He does know, but he says, ‘“Let’s see if he’ll even talk to my brother first…” A strange lassitude is coming over him, and at the same time a feeling that his journey is approaching the  crossroads. The problem is that no map of his route exists, so when the cross is reached, which way to head? He seeks a solution on the square, where he often takes problems. Of the many assets a lodge in London has, perhaps the greatest is access to and companionship with some of the finest minds alive. He likes to keep this confidential, as do the finest minds or you’d know about them now. We respect his wishes, and will continue to respect them. 

He now thinks: War does make things far more lively, doesn’t it? Long as it’s not too near. But does this explain why people seem to be far nicier to one another when doom threatens? The thought of having Boney’s boot smashing your noggin into omelette tomorrow probably forces decency on you. 

-xxiii-

                No one would characterize the Prince Regent as ‘god-like’ – he’s barely even human much of the time– yet this epithet is now frequently used by newspapers to describe the appearance and demeanour of Alexander, Czar of All the Russias, when he steps onto our fair shores. It buzzes around the Regent’s roseate head like a wasp after jam; but he has other problems to deal with – many of them too. He’d planned to meet the czar — the tall, blond, god-like czar — at Shooter’s Hill, in Woolwich, not far from the military academy, where poor Eduard de Salaberry had been trained and where he harboured his dreams of glory. Wales was then supposed to accompany the deity of the Steppes to a grand welcoming banquet at Carlton House. But Alexander did not wish to go to Carlton House. He wished to join his sister at Pulteney’s Hotel – and Wales could instinctively tell that the czar was not a man whose wishes you deny. He wouldn’t even understand what denial is.Thus Wales accompanied him to Piccadilly, where he told Alexander, as courteously as he could manage, that he’d rendezvous with his Imperial Majesty and the Grand Duchess Katherine later that evening, to bring them over to Pall Mall. As Wales tells Edward – who’s once again called Kent — later that day, ‘That fucking bitch’s name makes me sick! You know what I think, Eddie – Kent I mean?’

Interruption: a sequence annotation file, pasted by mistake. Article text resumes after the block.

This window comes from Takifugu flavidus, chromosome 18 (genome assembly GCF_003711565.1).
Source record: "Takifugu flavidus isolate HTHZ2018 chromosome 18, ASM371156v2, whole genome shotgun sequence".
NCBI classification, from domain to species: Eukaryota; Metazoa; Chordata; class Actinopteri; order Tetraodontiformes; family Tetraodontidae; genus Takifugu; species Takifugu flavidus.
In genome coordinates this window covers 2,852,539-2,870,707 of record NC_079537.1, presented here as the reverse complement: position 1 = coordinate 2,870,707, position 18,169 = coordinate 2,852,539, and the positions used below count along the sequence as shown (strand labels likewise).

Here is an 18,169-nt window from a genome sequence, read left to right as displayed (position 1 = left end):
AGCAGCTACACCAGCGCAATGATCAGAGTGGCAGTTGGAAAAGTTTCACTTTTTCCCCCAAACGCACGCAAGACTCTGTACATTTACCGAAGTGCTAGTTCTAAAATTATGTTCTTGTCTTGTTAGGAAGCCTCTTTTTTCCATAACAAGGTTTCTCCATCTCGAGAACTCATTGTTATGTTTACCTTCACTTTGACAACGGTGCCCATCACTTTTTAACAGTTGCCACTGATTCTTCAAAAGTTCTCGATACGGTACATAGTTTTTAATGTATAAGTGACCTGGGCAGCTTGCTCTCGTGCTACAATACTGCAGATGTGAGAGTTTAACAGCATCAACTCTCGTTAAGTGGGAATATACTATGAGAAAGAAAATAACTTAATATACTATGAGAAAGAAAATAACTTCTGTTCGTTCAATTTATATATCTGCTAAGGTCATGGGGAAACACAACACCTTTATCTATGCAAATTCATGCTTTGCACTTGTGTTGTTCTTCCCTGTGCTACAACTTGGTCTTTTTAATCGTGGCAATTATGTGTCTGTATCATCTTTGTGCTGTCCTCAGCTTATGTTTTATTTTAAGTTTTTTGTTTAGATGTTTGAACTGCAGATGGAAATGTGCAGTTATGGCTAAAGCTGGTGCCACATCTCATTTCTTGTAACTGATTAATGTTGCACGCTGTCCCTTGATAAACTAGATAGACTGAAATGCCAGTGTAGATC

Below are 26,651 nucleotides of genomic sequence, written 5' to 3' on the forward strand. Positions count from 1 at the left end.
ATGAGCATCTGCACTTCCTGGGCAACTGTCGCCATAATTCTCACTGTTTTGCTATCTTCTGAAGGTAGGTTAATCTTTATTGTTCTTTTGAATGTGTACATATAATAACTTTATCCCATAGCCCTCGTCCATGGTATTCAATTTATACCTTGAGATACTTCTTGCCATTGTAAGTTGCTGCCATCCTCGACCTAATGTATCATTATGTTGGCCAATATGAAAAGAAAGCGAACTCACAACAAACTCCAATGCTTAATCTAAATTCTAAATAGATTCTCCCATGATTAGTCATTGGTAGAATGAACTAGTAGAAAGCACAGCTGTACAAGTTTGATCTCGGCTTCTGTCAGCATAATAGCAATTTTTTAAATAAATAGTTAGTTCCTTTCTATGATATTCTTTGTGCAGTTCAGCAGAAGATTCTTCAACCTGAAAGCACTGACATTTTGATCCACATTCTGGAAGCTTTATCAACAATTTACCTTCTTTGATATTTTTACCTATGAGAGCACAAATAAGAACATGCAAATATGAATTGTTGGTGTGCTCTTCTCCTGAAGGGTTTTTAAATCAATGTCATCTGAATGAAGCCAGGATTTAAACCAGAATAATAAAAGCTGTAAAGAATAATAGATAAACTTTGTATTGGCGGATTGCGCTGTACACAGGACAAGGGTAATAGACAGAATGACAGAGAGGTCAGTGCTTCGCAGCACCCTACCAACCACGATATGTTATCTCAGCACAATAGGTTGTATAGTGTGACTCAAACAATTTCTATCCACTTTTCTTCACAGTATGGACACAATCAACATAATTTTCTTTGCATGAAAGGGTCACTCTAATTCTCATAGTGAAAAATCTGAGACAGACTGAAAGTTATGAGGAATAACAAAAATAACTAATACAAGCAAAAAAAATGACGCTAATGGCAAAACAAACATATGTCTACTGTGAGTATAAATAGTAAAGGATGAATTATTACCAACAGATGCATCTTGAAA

‘No,’ says Kent, who loathes this rhetorical device. ‘But I’m sure you’ll tell me…’

               ‘She’s his spy; she arrived early to assess, judge and condemn everything in England – particularly me. That great lanky prick was so condescending…Ugh!’ He coughs this up to make sure the memory doesn’t fester inside him. But he now also worries, among a thousand other worries, that Carlton House is not grand enough for the czar. What little he knows of St. Petersberg – traveller’s tales, pictures, hearsay – convinces him the place is fabulously opulent – no, preposterously opulent. Yet he gets such diabolically bad advice. No one has told him Alexander lives on a modest island in the river, where he leads a fairly spartan existence, praying a lot, reading his Bible, kissing icons. ‘Jesus God almighty!’ Wales now says. ‘The money I’m paying for that fucking hotel!’ The future tense would have been more accurate, since Pulteney’s would have let off fireworks if a florin of the Regent’s sat in their strongbox. He starts looking through newspapers now, the same newspapers he imagines also lie on a table in the most expensive set of apartments Pulteney’s Hotel can provide. ‘Fucking hell,’ he squeaks. ‘God in bloody heaven!’ He calls urgently for brandy. Urgently!

                  Every one of these accursed rags has a lengthy article detailing his own disgraceful treatment of his wife and young daughter. A couple of them also claim he’s had his own poor father chained to a dungeon wall in Windsor Castle, where the sad old king is regularly scourged, sometimes even dunked into vats of freezing water. It’s not exactly a lie; but it’s not exactly the truth either. In Edward’s experience of the press, it never is, not exactly anyway. Wales’ press image has never been what you might call good, but it’s never been this bad – and at such a time too! You sympathize a little with him, because it is a good deal worse than usual today. There are also cartoons of him, and they can only be described as grotesque, profoundly humiliating on purpose, suggesting to readers that their Regent is a national joke, the hilariously vile two-ton freak in the sideshow called Piccadilly. Jesus! Wakes sees the czar and his sister guffawing together in their pricey rooms, laughing themselves dizzy over the bloated oaf who rules England, weeping with mirth as they beat their chair arms, throwing up clouds of dirty English dust. ‘What am I supposed to do with this, this, this?’ He cannot find the words, or perhaps doesn’t want to find them.